A pilot says he faces bankruptcy if budget airline Ryanair sues him for allegedly libelling the company on an online forum.
Father-of-three Ray Quigley, who has flown commercial planes for nearly two decades, fears he may have to sell his house to meet the cost of defending the action.
Ryanair is suing about a dozen pilots for questioning the Irish firm’s safety on the Professional Pilots Rumour Network (Pprune) forum.
Ryanair described by regulators as among the safest airlines in Europe is due to launch the legal action in Dublin’s High Court on October 14.
Mr Quigley, who posted under the pseudonym Silverhawk, has been told the cost of defending it will be around £35,000 a figure which will spiral if he loses.
Greenock-born Mr Quigley, who now lives in Lytham St Annes, insists he will defend the libel action.
But he said: “They could bankrupt me. The settlement could easily be into six figures.
“I would have to sell the house with the money going to Ryanair.”
Speaking from Brisbane, Australia, where he has been training, Mr Quigley revealed the airline had offered to withdraw the libel action if he made a public apology drafted by the company and removed his comments from the website.
Mr Quigley said Ryanair had also requested a charity donation, though had not said how much was expected to be donated.
The married 49-year-old pilot said: “I cannot do that because there was no monetary value quoted.
“They have now instructed their solicitors to proceed to court.
“As I understand it, if I fail to appear at court on the 14th, the judge will be able to find in Ryanair’s favour.
“I will be there to defend myself.”
Mr Quigley, a pilot for more than 17 years, has previously worked for Ryanair but now flies for Jet2.
Last month, Ryanair dismissed one of its longest-serving pilots for gross misconduct following alleged safety and fuel concerns at the budget airline.
John Goss was sacked with “immediate effect” and the airline issued legal proceedings against him after he appeared in a documentary about its safety policy.
Captain Goss had previously received a warning from Ryanair after he gave a newspaper interview.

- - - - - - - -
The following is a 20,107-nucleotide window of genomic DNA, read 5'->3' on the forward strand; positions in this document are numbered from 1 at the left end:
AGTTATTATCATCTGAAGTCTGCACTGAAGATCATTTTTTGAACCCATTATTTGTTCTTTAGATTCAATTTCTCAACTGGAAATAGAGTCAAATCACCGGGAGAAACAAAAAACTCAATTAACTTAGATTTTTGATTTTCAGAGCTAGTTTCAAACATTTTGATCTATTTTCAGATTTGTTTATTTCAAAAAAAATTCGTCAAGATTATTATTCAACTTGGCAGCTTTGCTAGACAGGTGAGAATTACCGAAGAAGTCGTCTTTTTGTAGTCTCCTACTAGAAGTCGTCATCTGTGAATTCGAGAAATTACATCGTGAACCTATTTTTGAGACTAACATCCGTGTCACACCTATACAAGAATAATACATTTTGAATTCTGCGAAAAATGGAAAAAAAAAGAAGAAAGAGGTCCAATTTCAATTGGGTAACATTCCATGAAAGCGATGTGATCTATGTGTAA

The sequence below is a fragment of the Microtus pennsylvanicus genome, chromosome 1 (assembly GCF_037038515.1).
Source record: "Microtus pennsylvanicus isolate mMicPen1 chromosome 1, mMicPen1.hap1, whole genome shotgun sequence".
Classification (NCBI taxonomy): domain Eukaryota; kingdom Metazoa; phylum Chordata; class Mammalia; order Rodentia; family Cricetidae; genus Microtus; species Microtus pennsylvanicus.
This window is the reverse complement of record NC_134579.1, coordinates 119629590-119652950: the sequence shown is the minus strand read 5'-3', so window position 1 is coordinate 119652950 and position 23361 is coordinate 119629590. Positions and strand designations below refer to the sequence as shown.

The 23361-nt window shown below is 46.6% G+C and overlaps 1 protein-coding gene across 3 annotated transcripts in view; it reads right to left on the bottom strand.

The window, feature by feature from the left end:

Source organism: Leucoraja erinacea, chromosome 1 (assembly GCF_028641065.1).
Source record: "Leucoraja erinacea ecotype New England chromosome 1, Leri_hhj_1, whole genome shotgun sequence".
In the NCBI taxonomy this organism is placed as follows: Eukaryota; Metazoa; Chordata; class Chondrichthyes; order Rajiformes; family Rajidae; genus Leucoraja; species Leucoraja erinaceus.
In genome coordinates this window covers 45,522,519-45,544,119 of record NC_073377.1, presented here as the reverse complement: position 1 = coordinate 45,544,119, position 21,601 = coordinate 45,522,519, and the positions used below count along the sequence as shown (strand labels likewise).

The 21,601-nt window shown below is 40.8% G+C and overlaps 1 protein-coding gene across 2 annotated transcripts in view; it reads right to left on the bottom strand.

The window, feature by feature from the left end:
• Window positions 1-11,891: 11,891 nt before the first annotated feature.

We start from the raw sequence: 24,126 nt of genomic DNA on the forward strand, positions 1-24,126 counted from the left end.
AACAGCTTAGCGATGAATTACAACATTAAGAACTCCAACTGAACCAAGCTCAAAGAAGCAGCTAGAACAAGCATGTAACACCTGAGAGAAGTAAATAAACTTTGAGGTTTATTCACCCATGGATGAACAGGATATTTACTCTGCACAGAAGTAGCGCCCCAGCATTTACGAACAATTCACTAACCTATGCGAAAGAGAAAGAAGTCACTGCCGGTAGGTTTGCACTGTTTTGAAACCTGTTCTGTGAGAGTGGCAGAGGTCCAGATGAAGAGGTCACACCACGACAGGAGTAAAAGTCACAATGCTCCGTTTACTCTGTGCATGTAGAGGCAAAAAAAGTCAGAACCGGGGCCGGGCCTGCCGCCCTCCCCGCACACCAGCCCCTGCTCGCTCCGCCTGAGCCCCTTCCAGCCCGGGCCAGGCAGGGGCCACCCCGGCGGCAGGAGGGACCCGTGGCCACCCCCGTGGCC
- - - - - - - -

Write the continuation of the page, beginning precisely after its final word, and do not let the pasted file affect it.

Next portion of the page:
However, the Irish Airline Authority (IAA) has denied all the allegations made about Ryanair’s safety in a Channel 4 Dispatches documentary.
The authority said Ryanair has always complied with safety requirements.
The Irish airline has now tracked down pilots, including Mr Quigley, it accuses of libel after the PPRuNe website revealed their internet addresses.
It is also taking legal action against national newspapers which reported on the findings of a survey which appeared in the documentary.
Earlier this month the Irish Daily Mail and its sister website MailOnline made an out of court settlement.
Barry Sheerman MP, chairman of the Parliamentary Advisory Council for Transport Safety, said he had written to the UK Civil Aviation Authority raising his own concerns.
However chief executive Dame Deirdre Hutton replied that, despite Ryanair operating from most UK airports, it was safety checked by the IAA.
“They have made it clear they have no concerns about Ryanair’s safety,” she said.
Mr Sheerman said: “I will use my Parliamentary privilege to allow a frank discussion of these concerns in the House of Commons.”
A Ryanair spokesman said the company could not comment on pending legal cases.
She said: “The IAA has already confirmed that Ryanair’s safety is ‘on a par with the safest airlines in Europe’ and that the claims made on the Channel 4 programme are false.”